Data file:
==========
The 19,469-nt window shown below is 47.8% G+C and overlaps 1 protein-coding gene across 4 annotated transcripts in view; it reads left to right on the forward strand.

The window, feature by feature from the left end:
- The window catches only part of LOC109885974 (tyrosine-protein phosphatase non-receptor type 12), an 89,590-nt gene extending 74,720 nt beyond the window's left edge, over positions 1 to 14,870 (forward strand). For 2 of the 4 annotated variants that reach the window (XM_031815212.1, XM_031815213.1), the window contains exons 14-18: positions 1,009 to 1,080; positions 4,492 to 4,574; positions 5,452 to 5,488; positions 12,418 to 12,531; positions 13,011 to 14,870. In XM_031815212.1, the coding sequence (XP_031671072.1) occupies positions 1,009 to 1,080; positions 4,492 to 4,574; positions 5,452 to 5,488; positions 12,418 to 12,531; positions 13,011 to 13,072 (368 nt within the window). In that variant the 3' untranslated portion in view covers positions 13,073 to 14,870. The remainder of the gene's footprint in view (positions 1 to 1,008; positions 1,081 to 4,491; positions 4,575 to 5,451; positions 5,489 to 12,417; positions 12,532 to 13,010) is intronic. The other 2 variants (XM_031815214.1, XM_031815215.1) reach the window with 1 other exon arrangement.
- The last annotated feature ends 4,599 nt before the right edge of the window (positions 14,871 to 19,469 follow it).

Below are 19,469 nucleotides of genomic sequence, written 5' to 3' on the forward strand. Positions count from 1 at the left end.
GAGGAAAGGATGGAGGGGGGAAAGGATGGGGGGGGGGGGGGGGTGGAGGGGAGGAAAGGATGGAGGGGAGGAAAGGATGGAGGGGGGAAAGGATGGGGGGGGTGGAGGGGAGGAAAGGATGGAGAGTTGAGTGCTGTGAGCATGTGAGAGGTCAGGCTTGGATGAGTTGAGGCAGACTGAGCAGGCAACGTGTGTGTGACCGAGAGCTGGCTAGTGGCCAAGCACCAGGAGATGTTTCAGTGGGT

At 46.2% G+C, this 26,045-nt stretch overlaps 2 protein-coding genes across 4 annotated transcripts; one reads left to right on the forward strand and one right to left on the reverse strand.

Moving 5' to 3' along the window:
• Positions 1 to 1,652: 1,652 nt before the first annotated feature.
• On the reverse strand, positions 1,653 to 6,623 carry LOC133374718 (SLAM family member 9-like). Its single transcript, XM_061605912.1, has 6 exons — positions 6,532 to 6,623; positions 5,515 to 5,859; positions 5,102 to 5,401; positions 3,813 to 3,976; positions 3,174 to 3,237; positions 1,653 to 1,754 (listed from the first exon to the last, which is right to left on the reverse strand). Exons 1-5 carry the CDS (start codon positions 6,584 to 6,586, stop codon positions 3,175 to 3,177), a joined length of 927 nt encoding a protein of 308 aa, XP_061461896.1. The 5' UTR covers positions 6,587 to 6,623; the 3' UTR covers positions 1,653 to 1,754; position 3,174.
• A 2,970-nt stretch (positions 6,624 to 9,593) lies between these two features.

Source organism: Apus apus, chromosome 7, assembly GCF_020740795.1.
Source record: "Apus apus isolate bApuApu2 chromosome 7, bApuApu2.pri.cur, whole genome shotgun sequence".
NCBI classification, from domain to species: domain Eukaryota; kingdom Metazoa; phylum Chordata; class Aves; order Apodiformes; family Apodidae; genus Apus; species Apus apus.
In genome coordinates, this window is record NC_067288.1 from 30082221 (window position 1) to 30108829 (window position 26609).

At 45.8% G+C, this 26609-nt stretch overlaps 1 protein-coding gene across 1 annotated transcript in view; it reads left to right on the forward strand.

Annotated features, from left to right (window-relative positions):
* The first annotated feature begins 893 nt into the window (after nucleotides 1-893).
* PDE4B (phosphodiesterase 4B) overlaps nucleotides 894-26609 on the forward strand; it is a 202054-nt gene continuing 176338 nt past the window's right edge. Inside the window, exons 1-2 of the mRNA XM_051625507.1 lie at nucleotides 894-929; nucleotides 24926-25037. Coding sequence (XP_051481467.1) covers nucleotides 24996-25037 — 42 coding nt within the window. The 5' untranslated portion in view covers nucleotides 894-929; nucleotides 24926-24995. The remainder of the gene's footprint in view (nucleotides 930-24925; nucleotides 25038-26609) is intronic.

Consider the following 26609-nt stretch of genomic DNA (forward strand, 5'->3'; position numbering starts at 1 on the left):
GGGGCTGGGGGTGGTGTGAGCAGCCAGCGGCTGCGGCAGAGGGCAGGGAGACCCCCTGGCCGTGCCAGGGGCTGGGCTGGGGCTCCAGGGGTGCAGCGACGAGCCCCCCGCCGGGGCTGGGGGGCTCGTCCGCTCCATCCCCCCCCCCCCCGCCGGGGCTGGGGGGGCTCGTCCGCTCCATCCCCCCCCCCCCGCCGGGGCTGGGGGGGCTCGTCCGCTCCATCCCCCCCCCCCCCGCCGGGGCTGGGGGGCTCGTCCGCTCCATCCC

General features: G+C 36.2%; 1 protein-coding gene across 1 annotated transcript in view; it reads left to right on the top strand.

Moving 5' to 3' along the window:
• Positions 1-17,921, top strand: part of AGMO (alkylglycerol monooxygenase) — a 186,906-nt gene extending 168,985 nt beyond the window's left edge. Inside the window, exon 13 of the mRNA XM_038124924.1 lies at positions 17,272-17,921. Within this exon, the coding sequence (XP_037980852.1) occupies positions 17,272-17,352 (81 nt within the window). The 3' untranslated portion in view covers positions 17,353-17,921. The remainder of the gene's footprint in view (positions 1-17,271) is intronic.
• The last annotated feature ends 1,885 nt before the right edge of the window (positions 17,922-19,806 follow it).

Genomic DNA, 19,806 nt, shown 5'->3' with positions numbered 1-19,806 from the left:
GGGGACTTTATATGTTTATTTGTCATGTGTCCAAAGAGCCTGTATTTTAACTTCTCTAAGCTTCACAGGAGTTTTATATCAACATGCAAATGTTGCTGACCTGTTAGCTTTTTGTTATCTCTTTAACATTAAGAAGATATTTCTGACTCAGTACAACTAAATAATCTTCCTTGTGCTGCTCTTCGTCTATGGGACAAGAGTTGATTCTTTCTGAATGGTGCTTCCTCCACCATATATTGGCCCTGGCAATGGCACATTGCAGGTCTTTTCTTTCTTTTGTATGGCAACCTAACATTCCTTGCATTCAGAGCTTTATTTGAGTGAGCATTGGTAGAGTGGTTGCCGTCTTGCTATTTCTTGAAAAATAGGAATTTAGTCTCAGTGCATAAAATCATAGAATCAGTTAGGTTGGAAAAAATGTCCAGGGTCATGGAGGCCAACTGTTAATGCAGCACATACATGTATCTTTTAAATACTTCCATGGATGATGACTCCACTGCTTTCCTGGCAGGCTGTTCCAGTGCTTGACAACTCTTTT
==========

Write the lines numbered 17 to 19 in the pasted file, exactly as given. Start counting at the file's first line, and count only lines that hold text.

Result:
Annotated features, from left to right (window-relative positions):
* The first annotated feature begins 893 nt into the window (after nucleotides 1-893).
* PDE4B (phosphodiesterase 4B) overlaps nucleotides 894-26609 on the forward strand; it is a 202054-nt gene continuing 176338 nt past the window's right edge. Inside the window, exons 1-2 of the mRNA XM_051625507.1 lie at nucleotides 894-929; nucleotides 24926-25037. Coding sequence (XP_051481467.1) covers nucleotides 24996-25037 — 42 coding nt within the window. The 5' untranslated portion in view covers nucleotides 894-929; nucleotides 24926-24995. The remainder of the gene's footprint in view (nucleotides 930-24925; nucleotides 25038-26609) is intronic.